Guide to Robots.txt
What is robots.txt?
Robots.txt is a text file webmasters create to instruct web robots (typically search engine robots) how to crawl pages on their website. The robots.txt file is part of the robots exclusion protocol (REP), a group of web standards that regulate how robots crawl the web, access and index content, and serve that content up to users. The REP also includes directives like meta robots, as well as page-, subdirectory-, or site-wide instructions for how search engines should treat links (such as “follow” or “nofollow”).
In practice, robots.txt files indicate whether certain user agents (web-crawling software) can or cannot crawl parts of a website. These crawl instructions are specified by “disallowing” or “allowing” the behaviour of certain (or all) user agents.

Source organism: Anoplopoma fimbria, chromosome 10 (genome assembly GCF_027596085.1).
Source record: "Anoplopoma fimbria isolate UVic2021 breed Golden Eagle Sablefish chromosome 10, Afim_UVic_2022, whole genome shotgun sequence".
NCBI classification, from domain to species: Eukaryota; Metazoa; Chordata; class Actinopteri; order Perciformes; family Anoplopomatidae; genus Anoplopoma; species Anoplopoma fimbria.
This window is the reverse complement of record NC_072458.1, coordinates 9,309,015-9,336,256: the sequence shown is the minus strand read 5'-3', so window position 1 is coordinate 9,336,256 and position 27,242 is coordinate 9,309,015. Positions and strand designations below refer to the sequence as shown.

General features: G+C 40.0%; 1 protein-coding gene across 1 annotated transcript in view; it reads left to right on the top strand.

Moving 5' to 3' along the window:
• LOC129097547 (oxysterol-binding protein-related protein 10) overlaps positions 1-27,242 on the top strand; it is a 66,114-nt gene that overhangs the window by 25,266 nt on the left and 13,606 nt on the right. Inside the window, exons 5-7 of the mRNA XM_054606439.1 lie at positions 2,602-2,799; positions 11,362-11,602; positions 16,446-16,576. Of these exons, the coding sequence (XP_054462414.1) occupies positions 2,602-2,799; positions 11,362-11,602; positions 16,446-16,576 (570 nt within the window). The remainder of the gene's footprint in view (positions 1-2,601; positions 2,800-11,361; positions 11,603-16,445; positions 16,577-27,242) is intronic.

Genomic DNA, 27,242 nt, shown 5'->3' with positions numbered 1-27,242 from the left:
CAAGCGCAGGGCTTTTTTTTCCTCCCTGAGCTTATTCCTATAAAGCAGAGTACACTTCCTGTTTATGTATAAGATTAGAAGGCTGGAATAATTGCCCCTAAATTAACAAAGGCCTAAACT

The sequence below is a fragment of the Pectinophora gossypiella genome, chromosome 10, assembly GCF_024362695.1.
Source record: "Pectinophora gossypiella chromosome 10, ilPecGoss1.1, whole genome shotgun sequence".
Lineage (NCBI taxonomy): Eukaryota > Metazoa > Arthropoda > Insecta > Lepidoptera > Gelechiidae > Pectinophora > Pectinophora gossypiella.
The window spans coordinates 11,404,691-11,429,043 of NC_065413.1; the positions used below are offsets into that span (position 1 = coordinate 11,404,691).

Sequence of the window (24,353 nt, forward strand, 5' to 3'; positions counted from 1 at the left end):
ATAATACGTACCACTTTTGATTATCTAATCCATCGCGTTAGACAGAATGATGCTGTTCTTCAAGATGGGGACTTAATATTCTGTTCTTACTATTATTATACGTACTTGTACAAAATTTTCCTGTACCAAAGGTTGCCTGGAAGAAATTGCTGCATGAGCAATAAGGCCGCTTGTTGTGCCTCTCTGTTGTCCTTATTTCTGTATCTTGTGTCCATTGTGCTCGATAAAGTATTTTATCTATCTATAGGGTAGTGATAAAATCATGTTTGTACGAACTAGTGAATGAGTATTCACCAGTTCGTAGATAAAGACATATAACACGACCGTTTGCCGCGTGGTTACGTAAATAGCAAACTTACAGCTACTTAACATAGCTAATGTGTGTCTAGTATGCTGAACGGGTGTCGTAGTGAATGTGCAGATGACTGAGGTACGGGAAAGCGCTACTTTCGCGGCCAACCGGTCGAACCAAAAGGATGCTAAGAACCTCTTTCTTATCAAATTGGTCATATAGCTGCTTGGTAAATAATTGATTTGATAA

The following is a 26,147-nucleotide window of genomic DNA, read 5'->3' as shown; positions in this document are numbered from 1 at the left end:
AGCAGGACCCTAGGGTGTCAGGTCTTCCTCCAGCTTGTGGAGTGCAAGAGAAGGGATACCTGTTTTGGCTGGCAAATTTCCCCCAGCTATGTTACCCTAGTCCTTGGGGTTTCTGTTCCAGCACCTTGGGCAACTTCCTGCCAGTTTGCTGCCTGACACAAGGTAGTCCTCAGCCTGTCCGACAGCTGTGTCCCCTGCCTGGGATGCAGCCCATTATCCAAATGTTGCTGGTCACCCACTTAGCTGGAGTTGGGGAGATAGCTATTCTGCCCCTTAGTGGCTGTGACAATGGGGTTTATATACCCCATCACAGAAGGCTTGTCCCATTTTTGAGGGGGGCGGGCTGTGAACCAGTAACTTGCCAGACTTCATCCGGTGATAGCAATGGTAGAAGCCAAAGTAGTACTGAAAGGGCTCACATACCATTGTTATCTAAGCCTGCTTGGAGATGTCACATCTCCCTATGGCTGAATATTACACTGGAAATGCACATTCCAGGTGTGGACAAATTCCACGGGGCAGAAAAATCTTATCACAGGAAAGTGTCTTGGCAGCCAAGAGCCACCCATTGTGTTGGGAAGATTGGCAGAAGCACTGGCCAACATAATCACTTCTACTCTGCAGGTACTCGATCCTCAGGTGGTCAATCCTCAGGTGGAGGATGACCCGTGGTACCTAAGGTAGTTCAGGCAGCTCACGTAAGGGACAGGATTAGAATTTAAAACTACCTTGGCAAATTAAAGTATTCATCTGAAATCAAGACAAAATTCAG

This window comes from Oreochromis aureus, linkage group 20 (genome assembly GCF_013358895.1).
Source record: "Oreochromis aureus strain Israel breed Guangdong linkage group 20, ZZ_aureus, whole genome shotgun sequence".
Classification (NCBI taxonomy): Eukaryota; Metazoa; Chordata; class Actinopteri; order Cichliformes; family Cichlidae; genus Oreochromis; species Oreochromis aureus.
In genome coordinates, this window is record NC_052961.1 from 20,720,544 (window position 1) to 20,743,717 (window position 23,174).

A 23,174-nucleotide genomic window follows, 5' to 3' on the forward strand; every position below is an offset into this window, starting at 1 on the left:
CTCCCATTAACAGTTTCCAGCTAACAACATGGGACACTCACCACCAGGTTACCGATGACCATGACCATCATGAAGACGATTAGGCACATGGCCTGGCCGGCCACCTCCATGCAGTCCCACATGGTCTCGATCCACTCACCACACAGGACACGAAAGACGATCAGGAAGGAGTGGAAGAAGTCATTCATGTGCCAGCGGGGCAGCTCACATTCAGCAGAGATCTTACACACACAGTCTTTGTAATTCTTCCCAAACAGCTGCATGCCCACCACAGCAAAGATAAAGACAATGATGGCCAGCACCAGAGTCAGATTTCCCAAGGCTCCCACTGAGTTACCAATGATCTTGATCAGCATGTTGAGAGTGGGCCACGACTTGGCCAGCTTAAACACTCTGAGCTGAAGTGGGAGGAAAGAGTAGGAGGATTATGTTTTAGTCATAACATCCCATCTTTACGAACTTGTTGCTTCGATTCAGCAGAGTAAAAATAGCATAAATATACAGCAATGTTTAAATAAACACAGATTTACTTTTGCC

How does robots.txt work?
Search engines have two main jobs:
- Crawling the web to discover content;
- Indexing that content so that it can be served up to searchers who are looking for information.
To crawl sites, search engines follow links to get from one site to another — ultimately, crawling across many billions of links and websites. This crawling behaviour is sometimes known as “spidering.”
After arriving at a website but before spidering it, the search crawler will look for a robots.txt file. If it finds one, the crawler will read that file first before continuing through the page. Because the robots.txt file contains information about how the search engine should crawl, the information found there will instruct further crawler action on this particular site. If the robots.txt file does not contain any directives that disallow a user-agent’s activity (or if the site doesn’t have a robots.txt file), it will proceed to crawl other information on the site.